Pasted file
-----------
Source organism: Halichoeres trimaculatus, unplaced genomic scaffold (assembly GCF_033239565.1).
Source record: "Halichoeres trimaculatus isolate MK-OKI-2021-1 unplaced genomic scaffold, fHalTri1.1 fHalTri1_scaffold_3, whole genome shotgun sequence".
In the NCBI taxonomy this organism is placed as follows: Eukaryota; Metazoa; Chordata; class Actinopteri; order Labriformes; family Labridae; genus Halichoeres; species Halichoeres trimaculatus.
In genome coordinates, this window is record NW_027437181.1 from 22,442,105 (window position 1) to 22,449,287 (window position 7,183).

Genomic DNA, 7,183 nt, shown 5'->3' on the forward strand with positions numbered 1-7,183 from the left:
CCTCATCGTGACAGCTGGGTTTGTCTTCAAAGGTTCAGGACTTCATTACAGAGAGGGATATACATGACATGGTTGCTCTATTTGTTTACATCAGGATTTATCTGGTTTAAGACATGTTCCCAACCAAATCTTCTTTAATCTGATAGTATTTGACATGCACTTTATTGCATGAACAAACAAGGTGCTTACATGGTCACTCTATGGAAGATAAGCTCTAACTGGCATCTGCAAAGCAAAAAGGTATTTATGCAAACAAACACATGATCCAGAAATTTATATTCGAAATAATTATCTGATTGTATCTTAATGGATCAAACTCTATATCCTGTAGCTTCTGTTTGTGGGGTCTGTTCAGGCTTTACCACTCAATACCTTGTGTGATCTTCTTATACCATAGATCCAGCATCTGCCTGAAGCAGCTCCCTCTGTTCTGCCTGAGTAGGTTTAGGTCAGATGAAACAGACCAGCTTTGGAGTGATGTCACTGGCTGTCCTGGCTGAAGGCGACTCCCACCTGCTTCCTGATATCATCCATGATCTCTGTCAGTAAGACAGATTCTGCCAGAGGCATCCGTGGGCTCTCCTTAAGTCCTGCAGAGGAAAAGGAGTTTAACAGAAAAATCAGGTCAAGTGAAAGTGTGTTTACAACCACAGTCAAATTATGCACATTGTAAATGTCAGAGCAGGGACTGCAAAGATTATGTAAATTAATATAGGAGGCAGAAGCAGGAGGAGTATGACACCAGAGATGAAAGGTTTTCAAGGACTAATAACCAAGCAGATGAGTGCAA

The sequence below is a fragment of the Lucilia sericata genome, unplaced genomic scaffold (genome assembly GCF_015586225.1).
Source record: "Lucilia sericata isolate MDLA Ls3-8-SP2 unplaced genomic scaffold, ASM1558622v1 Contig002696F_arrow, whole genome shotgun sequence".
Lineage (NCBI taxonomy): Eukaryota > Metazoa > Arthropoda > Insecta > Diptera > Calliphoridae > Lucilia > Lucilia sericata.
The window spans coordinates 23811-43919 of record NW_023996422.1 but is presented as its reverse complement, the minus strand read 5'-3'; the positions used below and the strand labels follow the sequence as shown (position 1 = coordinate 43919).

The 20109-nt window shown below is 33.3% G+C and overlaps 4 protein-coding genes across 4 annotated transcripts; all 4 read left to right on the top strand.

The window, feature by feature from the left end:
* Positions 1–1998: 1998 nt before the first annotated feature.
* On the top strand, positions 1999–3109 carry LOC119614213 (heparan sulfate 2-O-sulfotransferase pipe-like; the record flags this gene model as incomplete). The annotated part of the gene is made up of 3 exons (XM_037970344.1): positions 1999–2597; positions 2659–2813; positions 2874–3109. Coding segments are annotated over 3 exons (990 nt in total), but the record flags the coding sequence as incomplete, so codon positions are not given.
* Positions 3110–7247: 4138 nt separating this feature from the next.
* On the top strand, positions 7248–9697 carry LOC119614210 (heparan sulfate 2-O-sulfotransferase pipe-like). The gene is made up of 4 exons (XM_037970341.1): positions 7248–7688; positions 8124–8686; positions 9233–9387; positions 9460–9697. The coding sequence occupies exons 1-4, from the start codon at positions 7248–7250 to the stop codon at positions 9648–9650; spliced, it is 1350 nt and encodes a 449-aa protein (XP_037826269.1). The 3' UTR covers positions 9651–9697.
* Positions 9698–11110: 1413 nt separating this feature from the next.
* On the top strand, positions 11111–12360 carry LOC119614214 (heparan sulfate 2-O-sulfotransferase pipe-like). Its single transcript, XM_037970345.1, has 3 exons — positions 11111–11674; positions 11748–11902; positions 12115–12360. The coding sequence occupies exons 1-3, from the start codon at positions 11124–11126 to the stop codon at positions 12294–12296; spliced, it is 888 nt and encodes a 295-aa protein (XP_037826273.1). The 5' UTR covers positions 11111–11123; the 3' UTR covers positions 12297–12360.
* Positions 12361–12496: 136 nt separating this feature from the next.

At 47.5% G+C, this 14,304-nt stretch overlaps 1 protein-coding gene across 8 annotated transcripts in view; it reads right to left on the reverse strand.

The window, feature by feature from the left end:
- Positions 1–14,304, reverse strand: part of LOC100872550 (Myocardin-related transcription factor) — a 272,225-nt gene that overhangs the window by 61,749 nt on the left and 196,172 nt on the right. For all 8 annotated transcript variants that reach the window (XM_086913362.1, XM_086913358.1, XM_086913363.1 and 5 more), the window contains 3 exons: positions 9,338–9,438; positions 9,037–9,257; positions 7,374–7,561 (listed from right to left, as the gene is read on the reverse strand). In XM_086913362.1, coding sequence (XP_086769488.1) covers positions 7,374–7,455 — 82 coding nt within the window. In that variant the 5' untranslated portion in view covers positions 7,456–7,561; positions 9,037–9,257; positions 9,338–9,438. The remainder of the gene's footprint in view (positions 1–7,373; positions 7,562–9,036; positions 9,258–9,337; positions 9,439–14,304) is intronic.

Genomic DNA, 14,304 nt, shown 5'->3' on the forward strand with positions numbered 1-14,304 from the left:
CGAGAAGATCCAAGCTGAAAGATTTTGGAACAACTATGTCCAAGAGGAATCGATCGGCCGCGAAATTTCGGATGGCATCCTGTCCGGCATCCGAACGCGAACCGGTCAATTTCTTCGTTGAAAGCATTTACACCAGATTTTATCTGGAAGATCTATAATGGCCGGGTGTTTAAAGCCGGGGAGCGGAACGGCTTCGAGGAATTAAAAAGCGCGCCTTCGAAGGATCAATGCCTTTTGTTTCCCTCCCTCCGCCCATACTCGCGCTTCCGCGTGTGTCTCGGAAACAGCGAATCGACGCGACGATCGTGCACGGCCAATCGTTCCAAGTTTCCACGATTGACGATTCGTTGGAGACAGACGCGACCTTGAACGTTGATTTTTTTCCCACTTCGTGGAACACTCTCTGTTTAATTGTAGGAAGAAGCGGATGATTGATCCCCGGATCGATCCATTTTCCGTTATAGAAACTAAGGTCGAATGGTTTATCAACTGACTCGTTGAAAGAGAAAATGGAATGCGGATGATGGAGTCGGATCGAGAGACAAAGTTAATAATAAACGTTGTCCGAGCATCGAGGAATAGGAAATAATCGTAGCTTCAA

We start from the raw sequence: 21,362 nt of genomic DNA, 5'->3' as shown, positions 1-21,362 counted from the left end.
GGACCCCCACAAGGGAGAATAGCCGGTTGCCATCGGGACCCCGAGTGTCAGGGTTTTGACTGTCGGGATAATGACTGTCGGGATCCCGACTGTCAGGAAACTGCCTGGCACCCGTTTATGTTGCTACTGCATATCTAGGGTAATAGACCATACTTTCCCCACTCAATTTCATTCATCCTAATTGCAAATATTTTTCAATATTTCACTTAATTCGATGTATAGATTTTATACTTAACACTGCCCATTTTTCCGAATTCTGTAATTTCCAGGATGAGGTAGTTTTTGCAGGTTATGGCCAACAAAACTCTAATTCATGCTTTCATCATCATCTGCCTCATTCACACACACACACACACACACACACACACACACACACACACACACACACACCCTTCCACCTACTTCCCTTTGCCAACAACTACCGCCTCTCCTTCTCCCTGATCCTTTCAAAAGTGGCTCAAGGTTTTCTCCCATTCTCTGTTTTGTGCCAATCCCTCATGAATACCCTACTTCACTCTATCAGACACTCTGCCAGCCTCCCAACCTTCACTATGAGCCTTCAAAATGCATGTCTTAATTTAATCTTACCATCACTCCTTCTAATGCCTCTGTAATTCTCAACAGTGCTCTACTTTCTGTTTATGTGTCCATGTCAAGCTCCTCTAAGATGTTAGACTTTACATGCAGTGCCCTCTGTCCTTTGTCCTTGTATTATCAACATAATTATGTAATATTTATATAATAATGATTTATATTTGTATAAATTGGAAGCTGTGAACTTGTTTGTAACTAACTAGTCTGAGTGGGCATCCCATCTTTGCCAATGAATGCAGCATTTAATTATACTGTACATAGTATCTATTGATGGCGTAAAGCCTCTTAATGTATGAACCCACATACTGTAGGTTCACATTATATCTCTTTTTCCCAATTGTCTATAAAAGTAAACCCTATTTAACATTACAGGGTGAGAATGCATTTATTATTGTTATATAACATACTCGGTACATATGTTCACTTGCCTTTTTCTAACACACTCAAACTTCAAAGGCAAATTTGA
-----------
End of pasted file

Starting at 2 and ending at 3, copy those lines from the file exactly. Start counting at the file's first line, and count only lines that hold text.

Source record: "Halichoeres trimaculatus isolate MK-OKI-2021-1 unplaced genomic scaffold, fHalTri1.1 fHalTri1_scaffold_3, whole genome shotgun sequence".
In the NCBI taxonomy this organism is placed as follows: Eukaryota; Metazoa; Chordata; class Actinopteri; order Labriformes; family Labridae; genus Halichoeres; species Halichoeres trimaculatus.